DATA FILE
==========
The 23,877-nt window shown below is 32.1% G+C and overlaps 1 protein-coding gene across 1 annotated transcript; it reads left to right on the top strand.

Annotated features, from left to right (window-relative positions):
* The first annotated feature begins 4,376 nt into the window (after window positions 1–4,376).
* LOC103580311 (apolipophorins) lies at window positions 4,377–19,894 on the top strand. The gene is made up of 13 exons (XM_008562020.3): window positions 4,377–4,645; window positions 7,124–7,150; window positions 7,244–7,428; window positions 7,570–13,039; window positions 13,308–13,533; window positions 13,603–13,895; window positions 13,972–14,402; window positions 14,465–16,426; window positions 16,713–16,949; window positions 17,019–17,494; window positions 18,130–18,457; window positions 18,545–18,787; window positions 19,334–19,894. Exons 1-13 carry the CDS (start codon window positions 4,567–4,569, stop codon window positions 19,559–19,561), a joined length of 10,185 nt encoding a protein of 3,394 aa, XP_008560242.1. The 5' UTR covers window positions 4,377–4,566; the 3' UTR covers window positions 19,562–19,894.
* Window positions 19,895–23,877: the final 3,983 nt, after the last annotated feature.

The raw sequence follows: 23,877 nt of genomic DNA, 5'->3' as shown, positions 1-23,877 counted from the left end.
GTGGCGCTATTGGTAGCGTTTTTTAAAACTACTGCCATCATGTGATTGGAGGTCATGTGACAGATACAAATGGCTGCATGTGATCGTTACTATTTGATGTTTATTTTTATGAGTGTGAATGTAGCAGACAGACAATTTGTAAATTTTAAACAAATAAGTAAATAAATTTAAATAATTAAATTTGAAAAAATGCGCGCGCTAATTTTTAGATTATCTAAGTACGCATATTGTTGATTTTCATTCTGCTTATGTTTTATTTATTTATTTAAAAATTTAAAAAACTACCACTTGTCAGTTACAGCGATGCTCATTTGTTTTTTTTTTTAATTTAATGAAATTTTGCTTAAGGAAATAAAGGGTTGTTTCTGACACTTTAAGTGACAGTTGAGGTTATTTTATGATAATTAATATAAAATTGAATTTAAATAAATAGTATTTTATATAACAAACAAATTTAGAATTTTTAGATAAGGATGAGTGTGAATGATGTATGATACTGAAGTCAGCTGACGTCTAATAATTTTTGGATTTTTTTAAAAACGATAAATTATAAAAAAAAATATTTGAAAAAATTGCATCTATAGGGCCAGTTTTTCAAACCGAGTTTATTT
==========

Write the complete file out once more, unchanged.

The 23,877-nt window shown below is 32.1% G+C and overlaps 1 protein-coding gene across 1 annotated transcript; it reads left to right on the top strand.

Annotated features, from left to right (window-relative positions):
* The first annotated feature begins 4,376 nt into the window (after window positions 1–4,376).
* LOC103580311 (apolipophorins) lies at window positions 4,377–19,894 on the top strand. The gene is made up of 13 exons (XM_008562020.3): window positions 4,377–4,645; window positions 7,124–7,150; window positions 7,244–7,428; window positions 7,570–13,039; window positions 13,308–13,533; window positions 13,603–13,895; window positions 13,972–14,402; window positions 14,465–16,426; window positions 16,713–16,949; window positions 17,019–17,494; window positions 18,130–18,457; window positions 18,545–18,787; window positions 19,334–19,894. Exons 1-13 carry the CDS (start codon window positions 4,567–4,569, stop codon window positions 19,559–19,561), a joined length of 10,185 nt encoding a protein of 3,394 aa, XP_008560242.1. The 5' UTR covers window positions 4,377–4,566; the 3' UTR covers window positions 19,562–19,894.
* Window positions 19,895–23,877: the final 3,983 nt, after the last annotated feature.

The raw sequence follows: 23,877 nt of genomic DNA, 5'->3' as shown, positions 1-23,877 counted from the left end.
GTGGCGCTATTGGTAGCGTTTTTTAAAACTACTGCCATCATGTGATTGGAGGTCATGTGACAGATACAAATGGCTGCATGTGATCGTTACTATTTGATGTTTATTTTTATGAGTGTGAATGTAGCAGACAGACAATTTGTAAATTTTAAACAAATAAGTAAATAAATTTAAATAATTAAATTTGAAAAAATGCGCGCGCTAATTTTTAGATTATCTAAGTACGCATATTGTTGATTTTCATTCTGCTTATGTTTTATTTATTTATTTAAAAATTTAAAAAACTACCACTTGTCAGTTACAGCGATGCTCATTTGTTTTTTTTTTTAATTTAATGAAATTTTGCTTAAGGAAATAAAGGGTTGTTTCTGACACTTTAAGTGACAGTTGAGGTTATTTTATGATAATTAATATAAAATTGAATTTAAATAAATAGTATTTTATATAACAAACAAATTTAGAATTTTTAGATAAGGATGAGTGTGAATGATGTATGATACTGAAGTCAGCTGACGTCTAATAATTTTTGGATTTTTTTAAAAACGATAAATTATAAAAAAAAATATTTGAAAAAATTGCATCTATAGGGCCAGTTTTTCAAACCGAGTTTATTT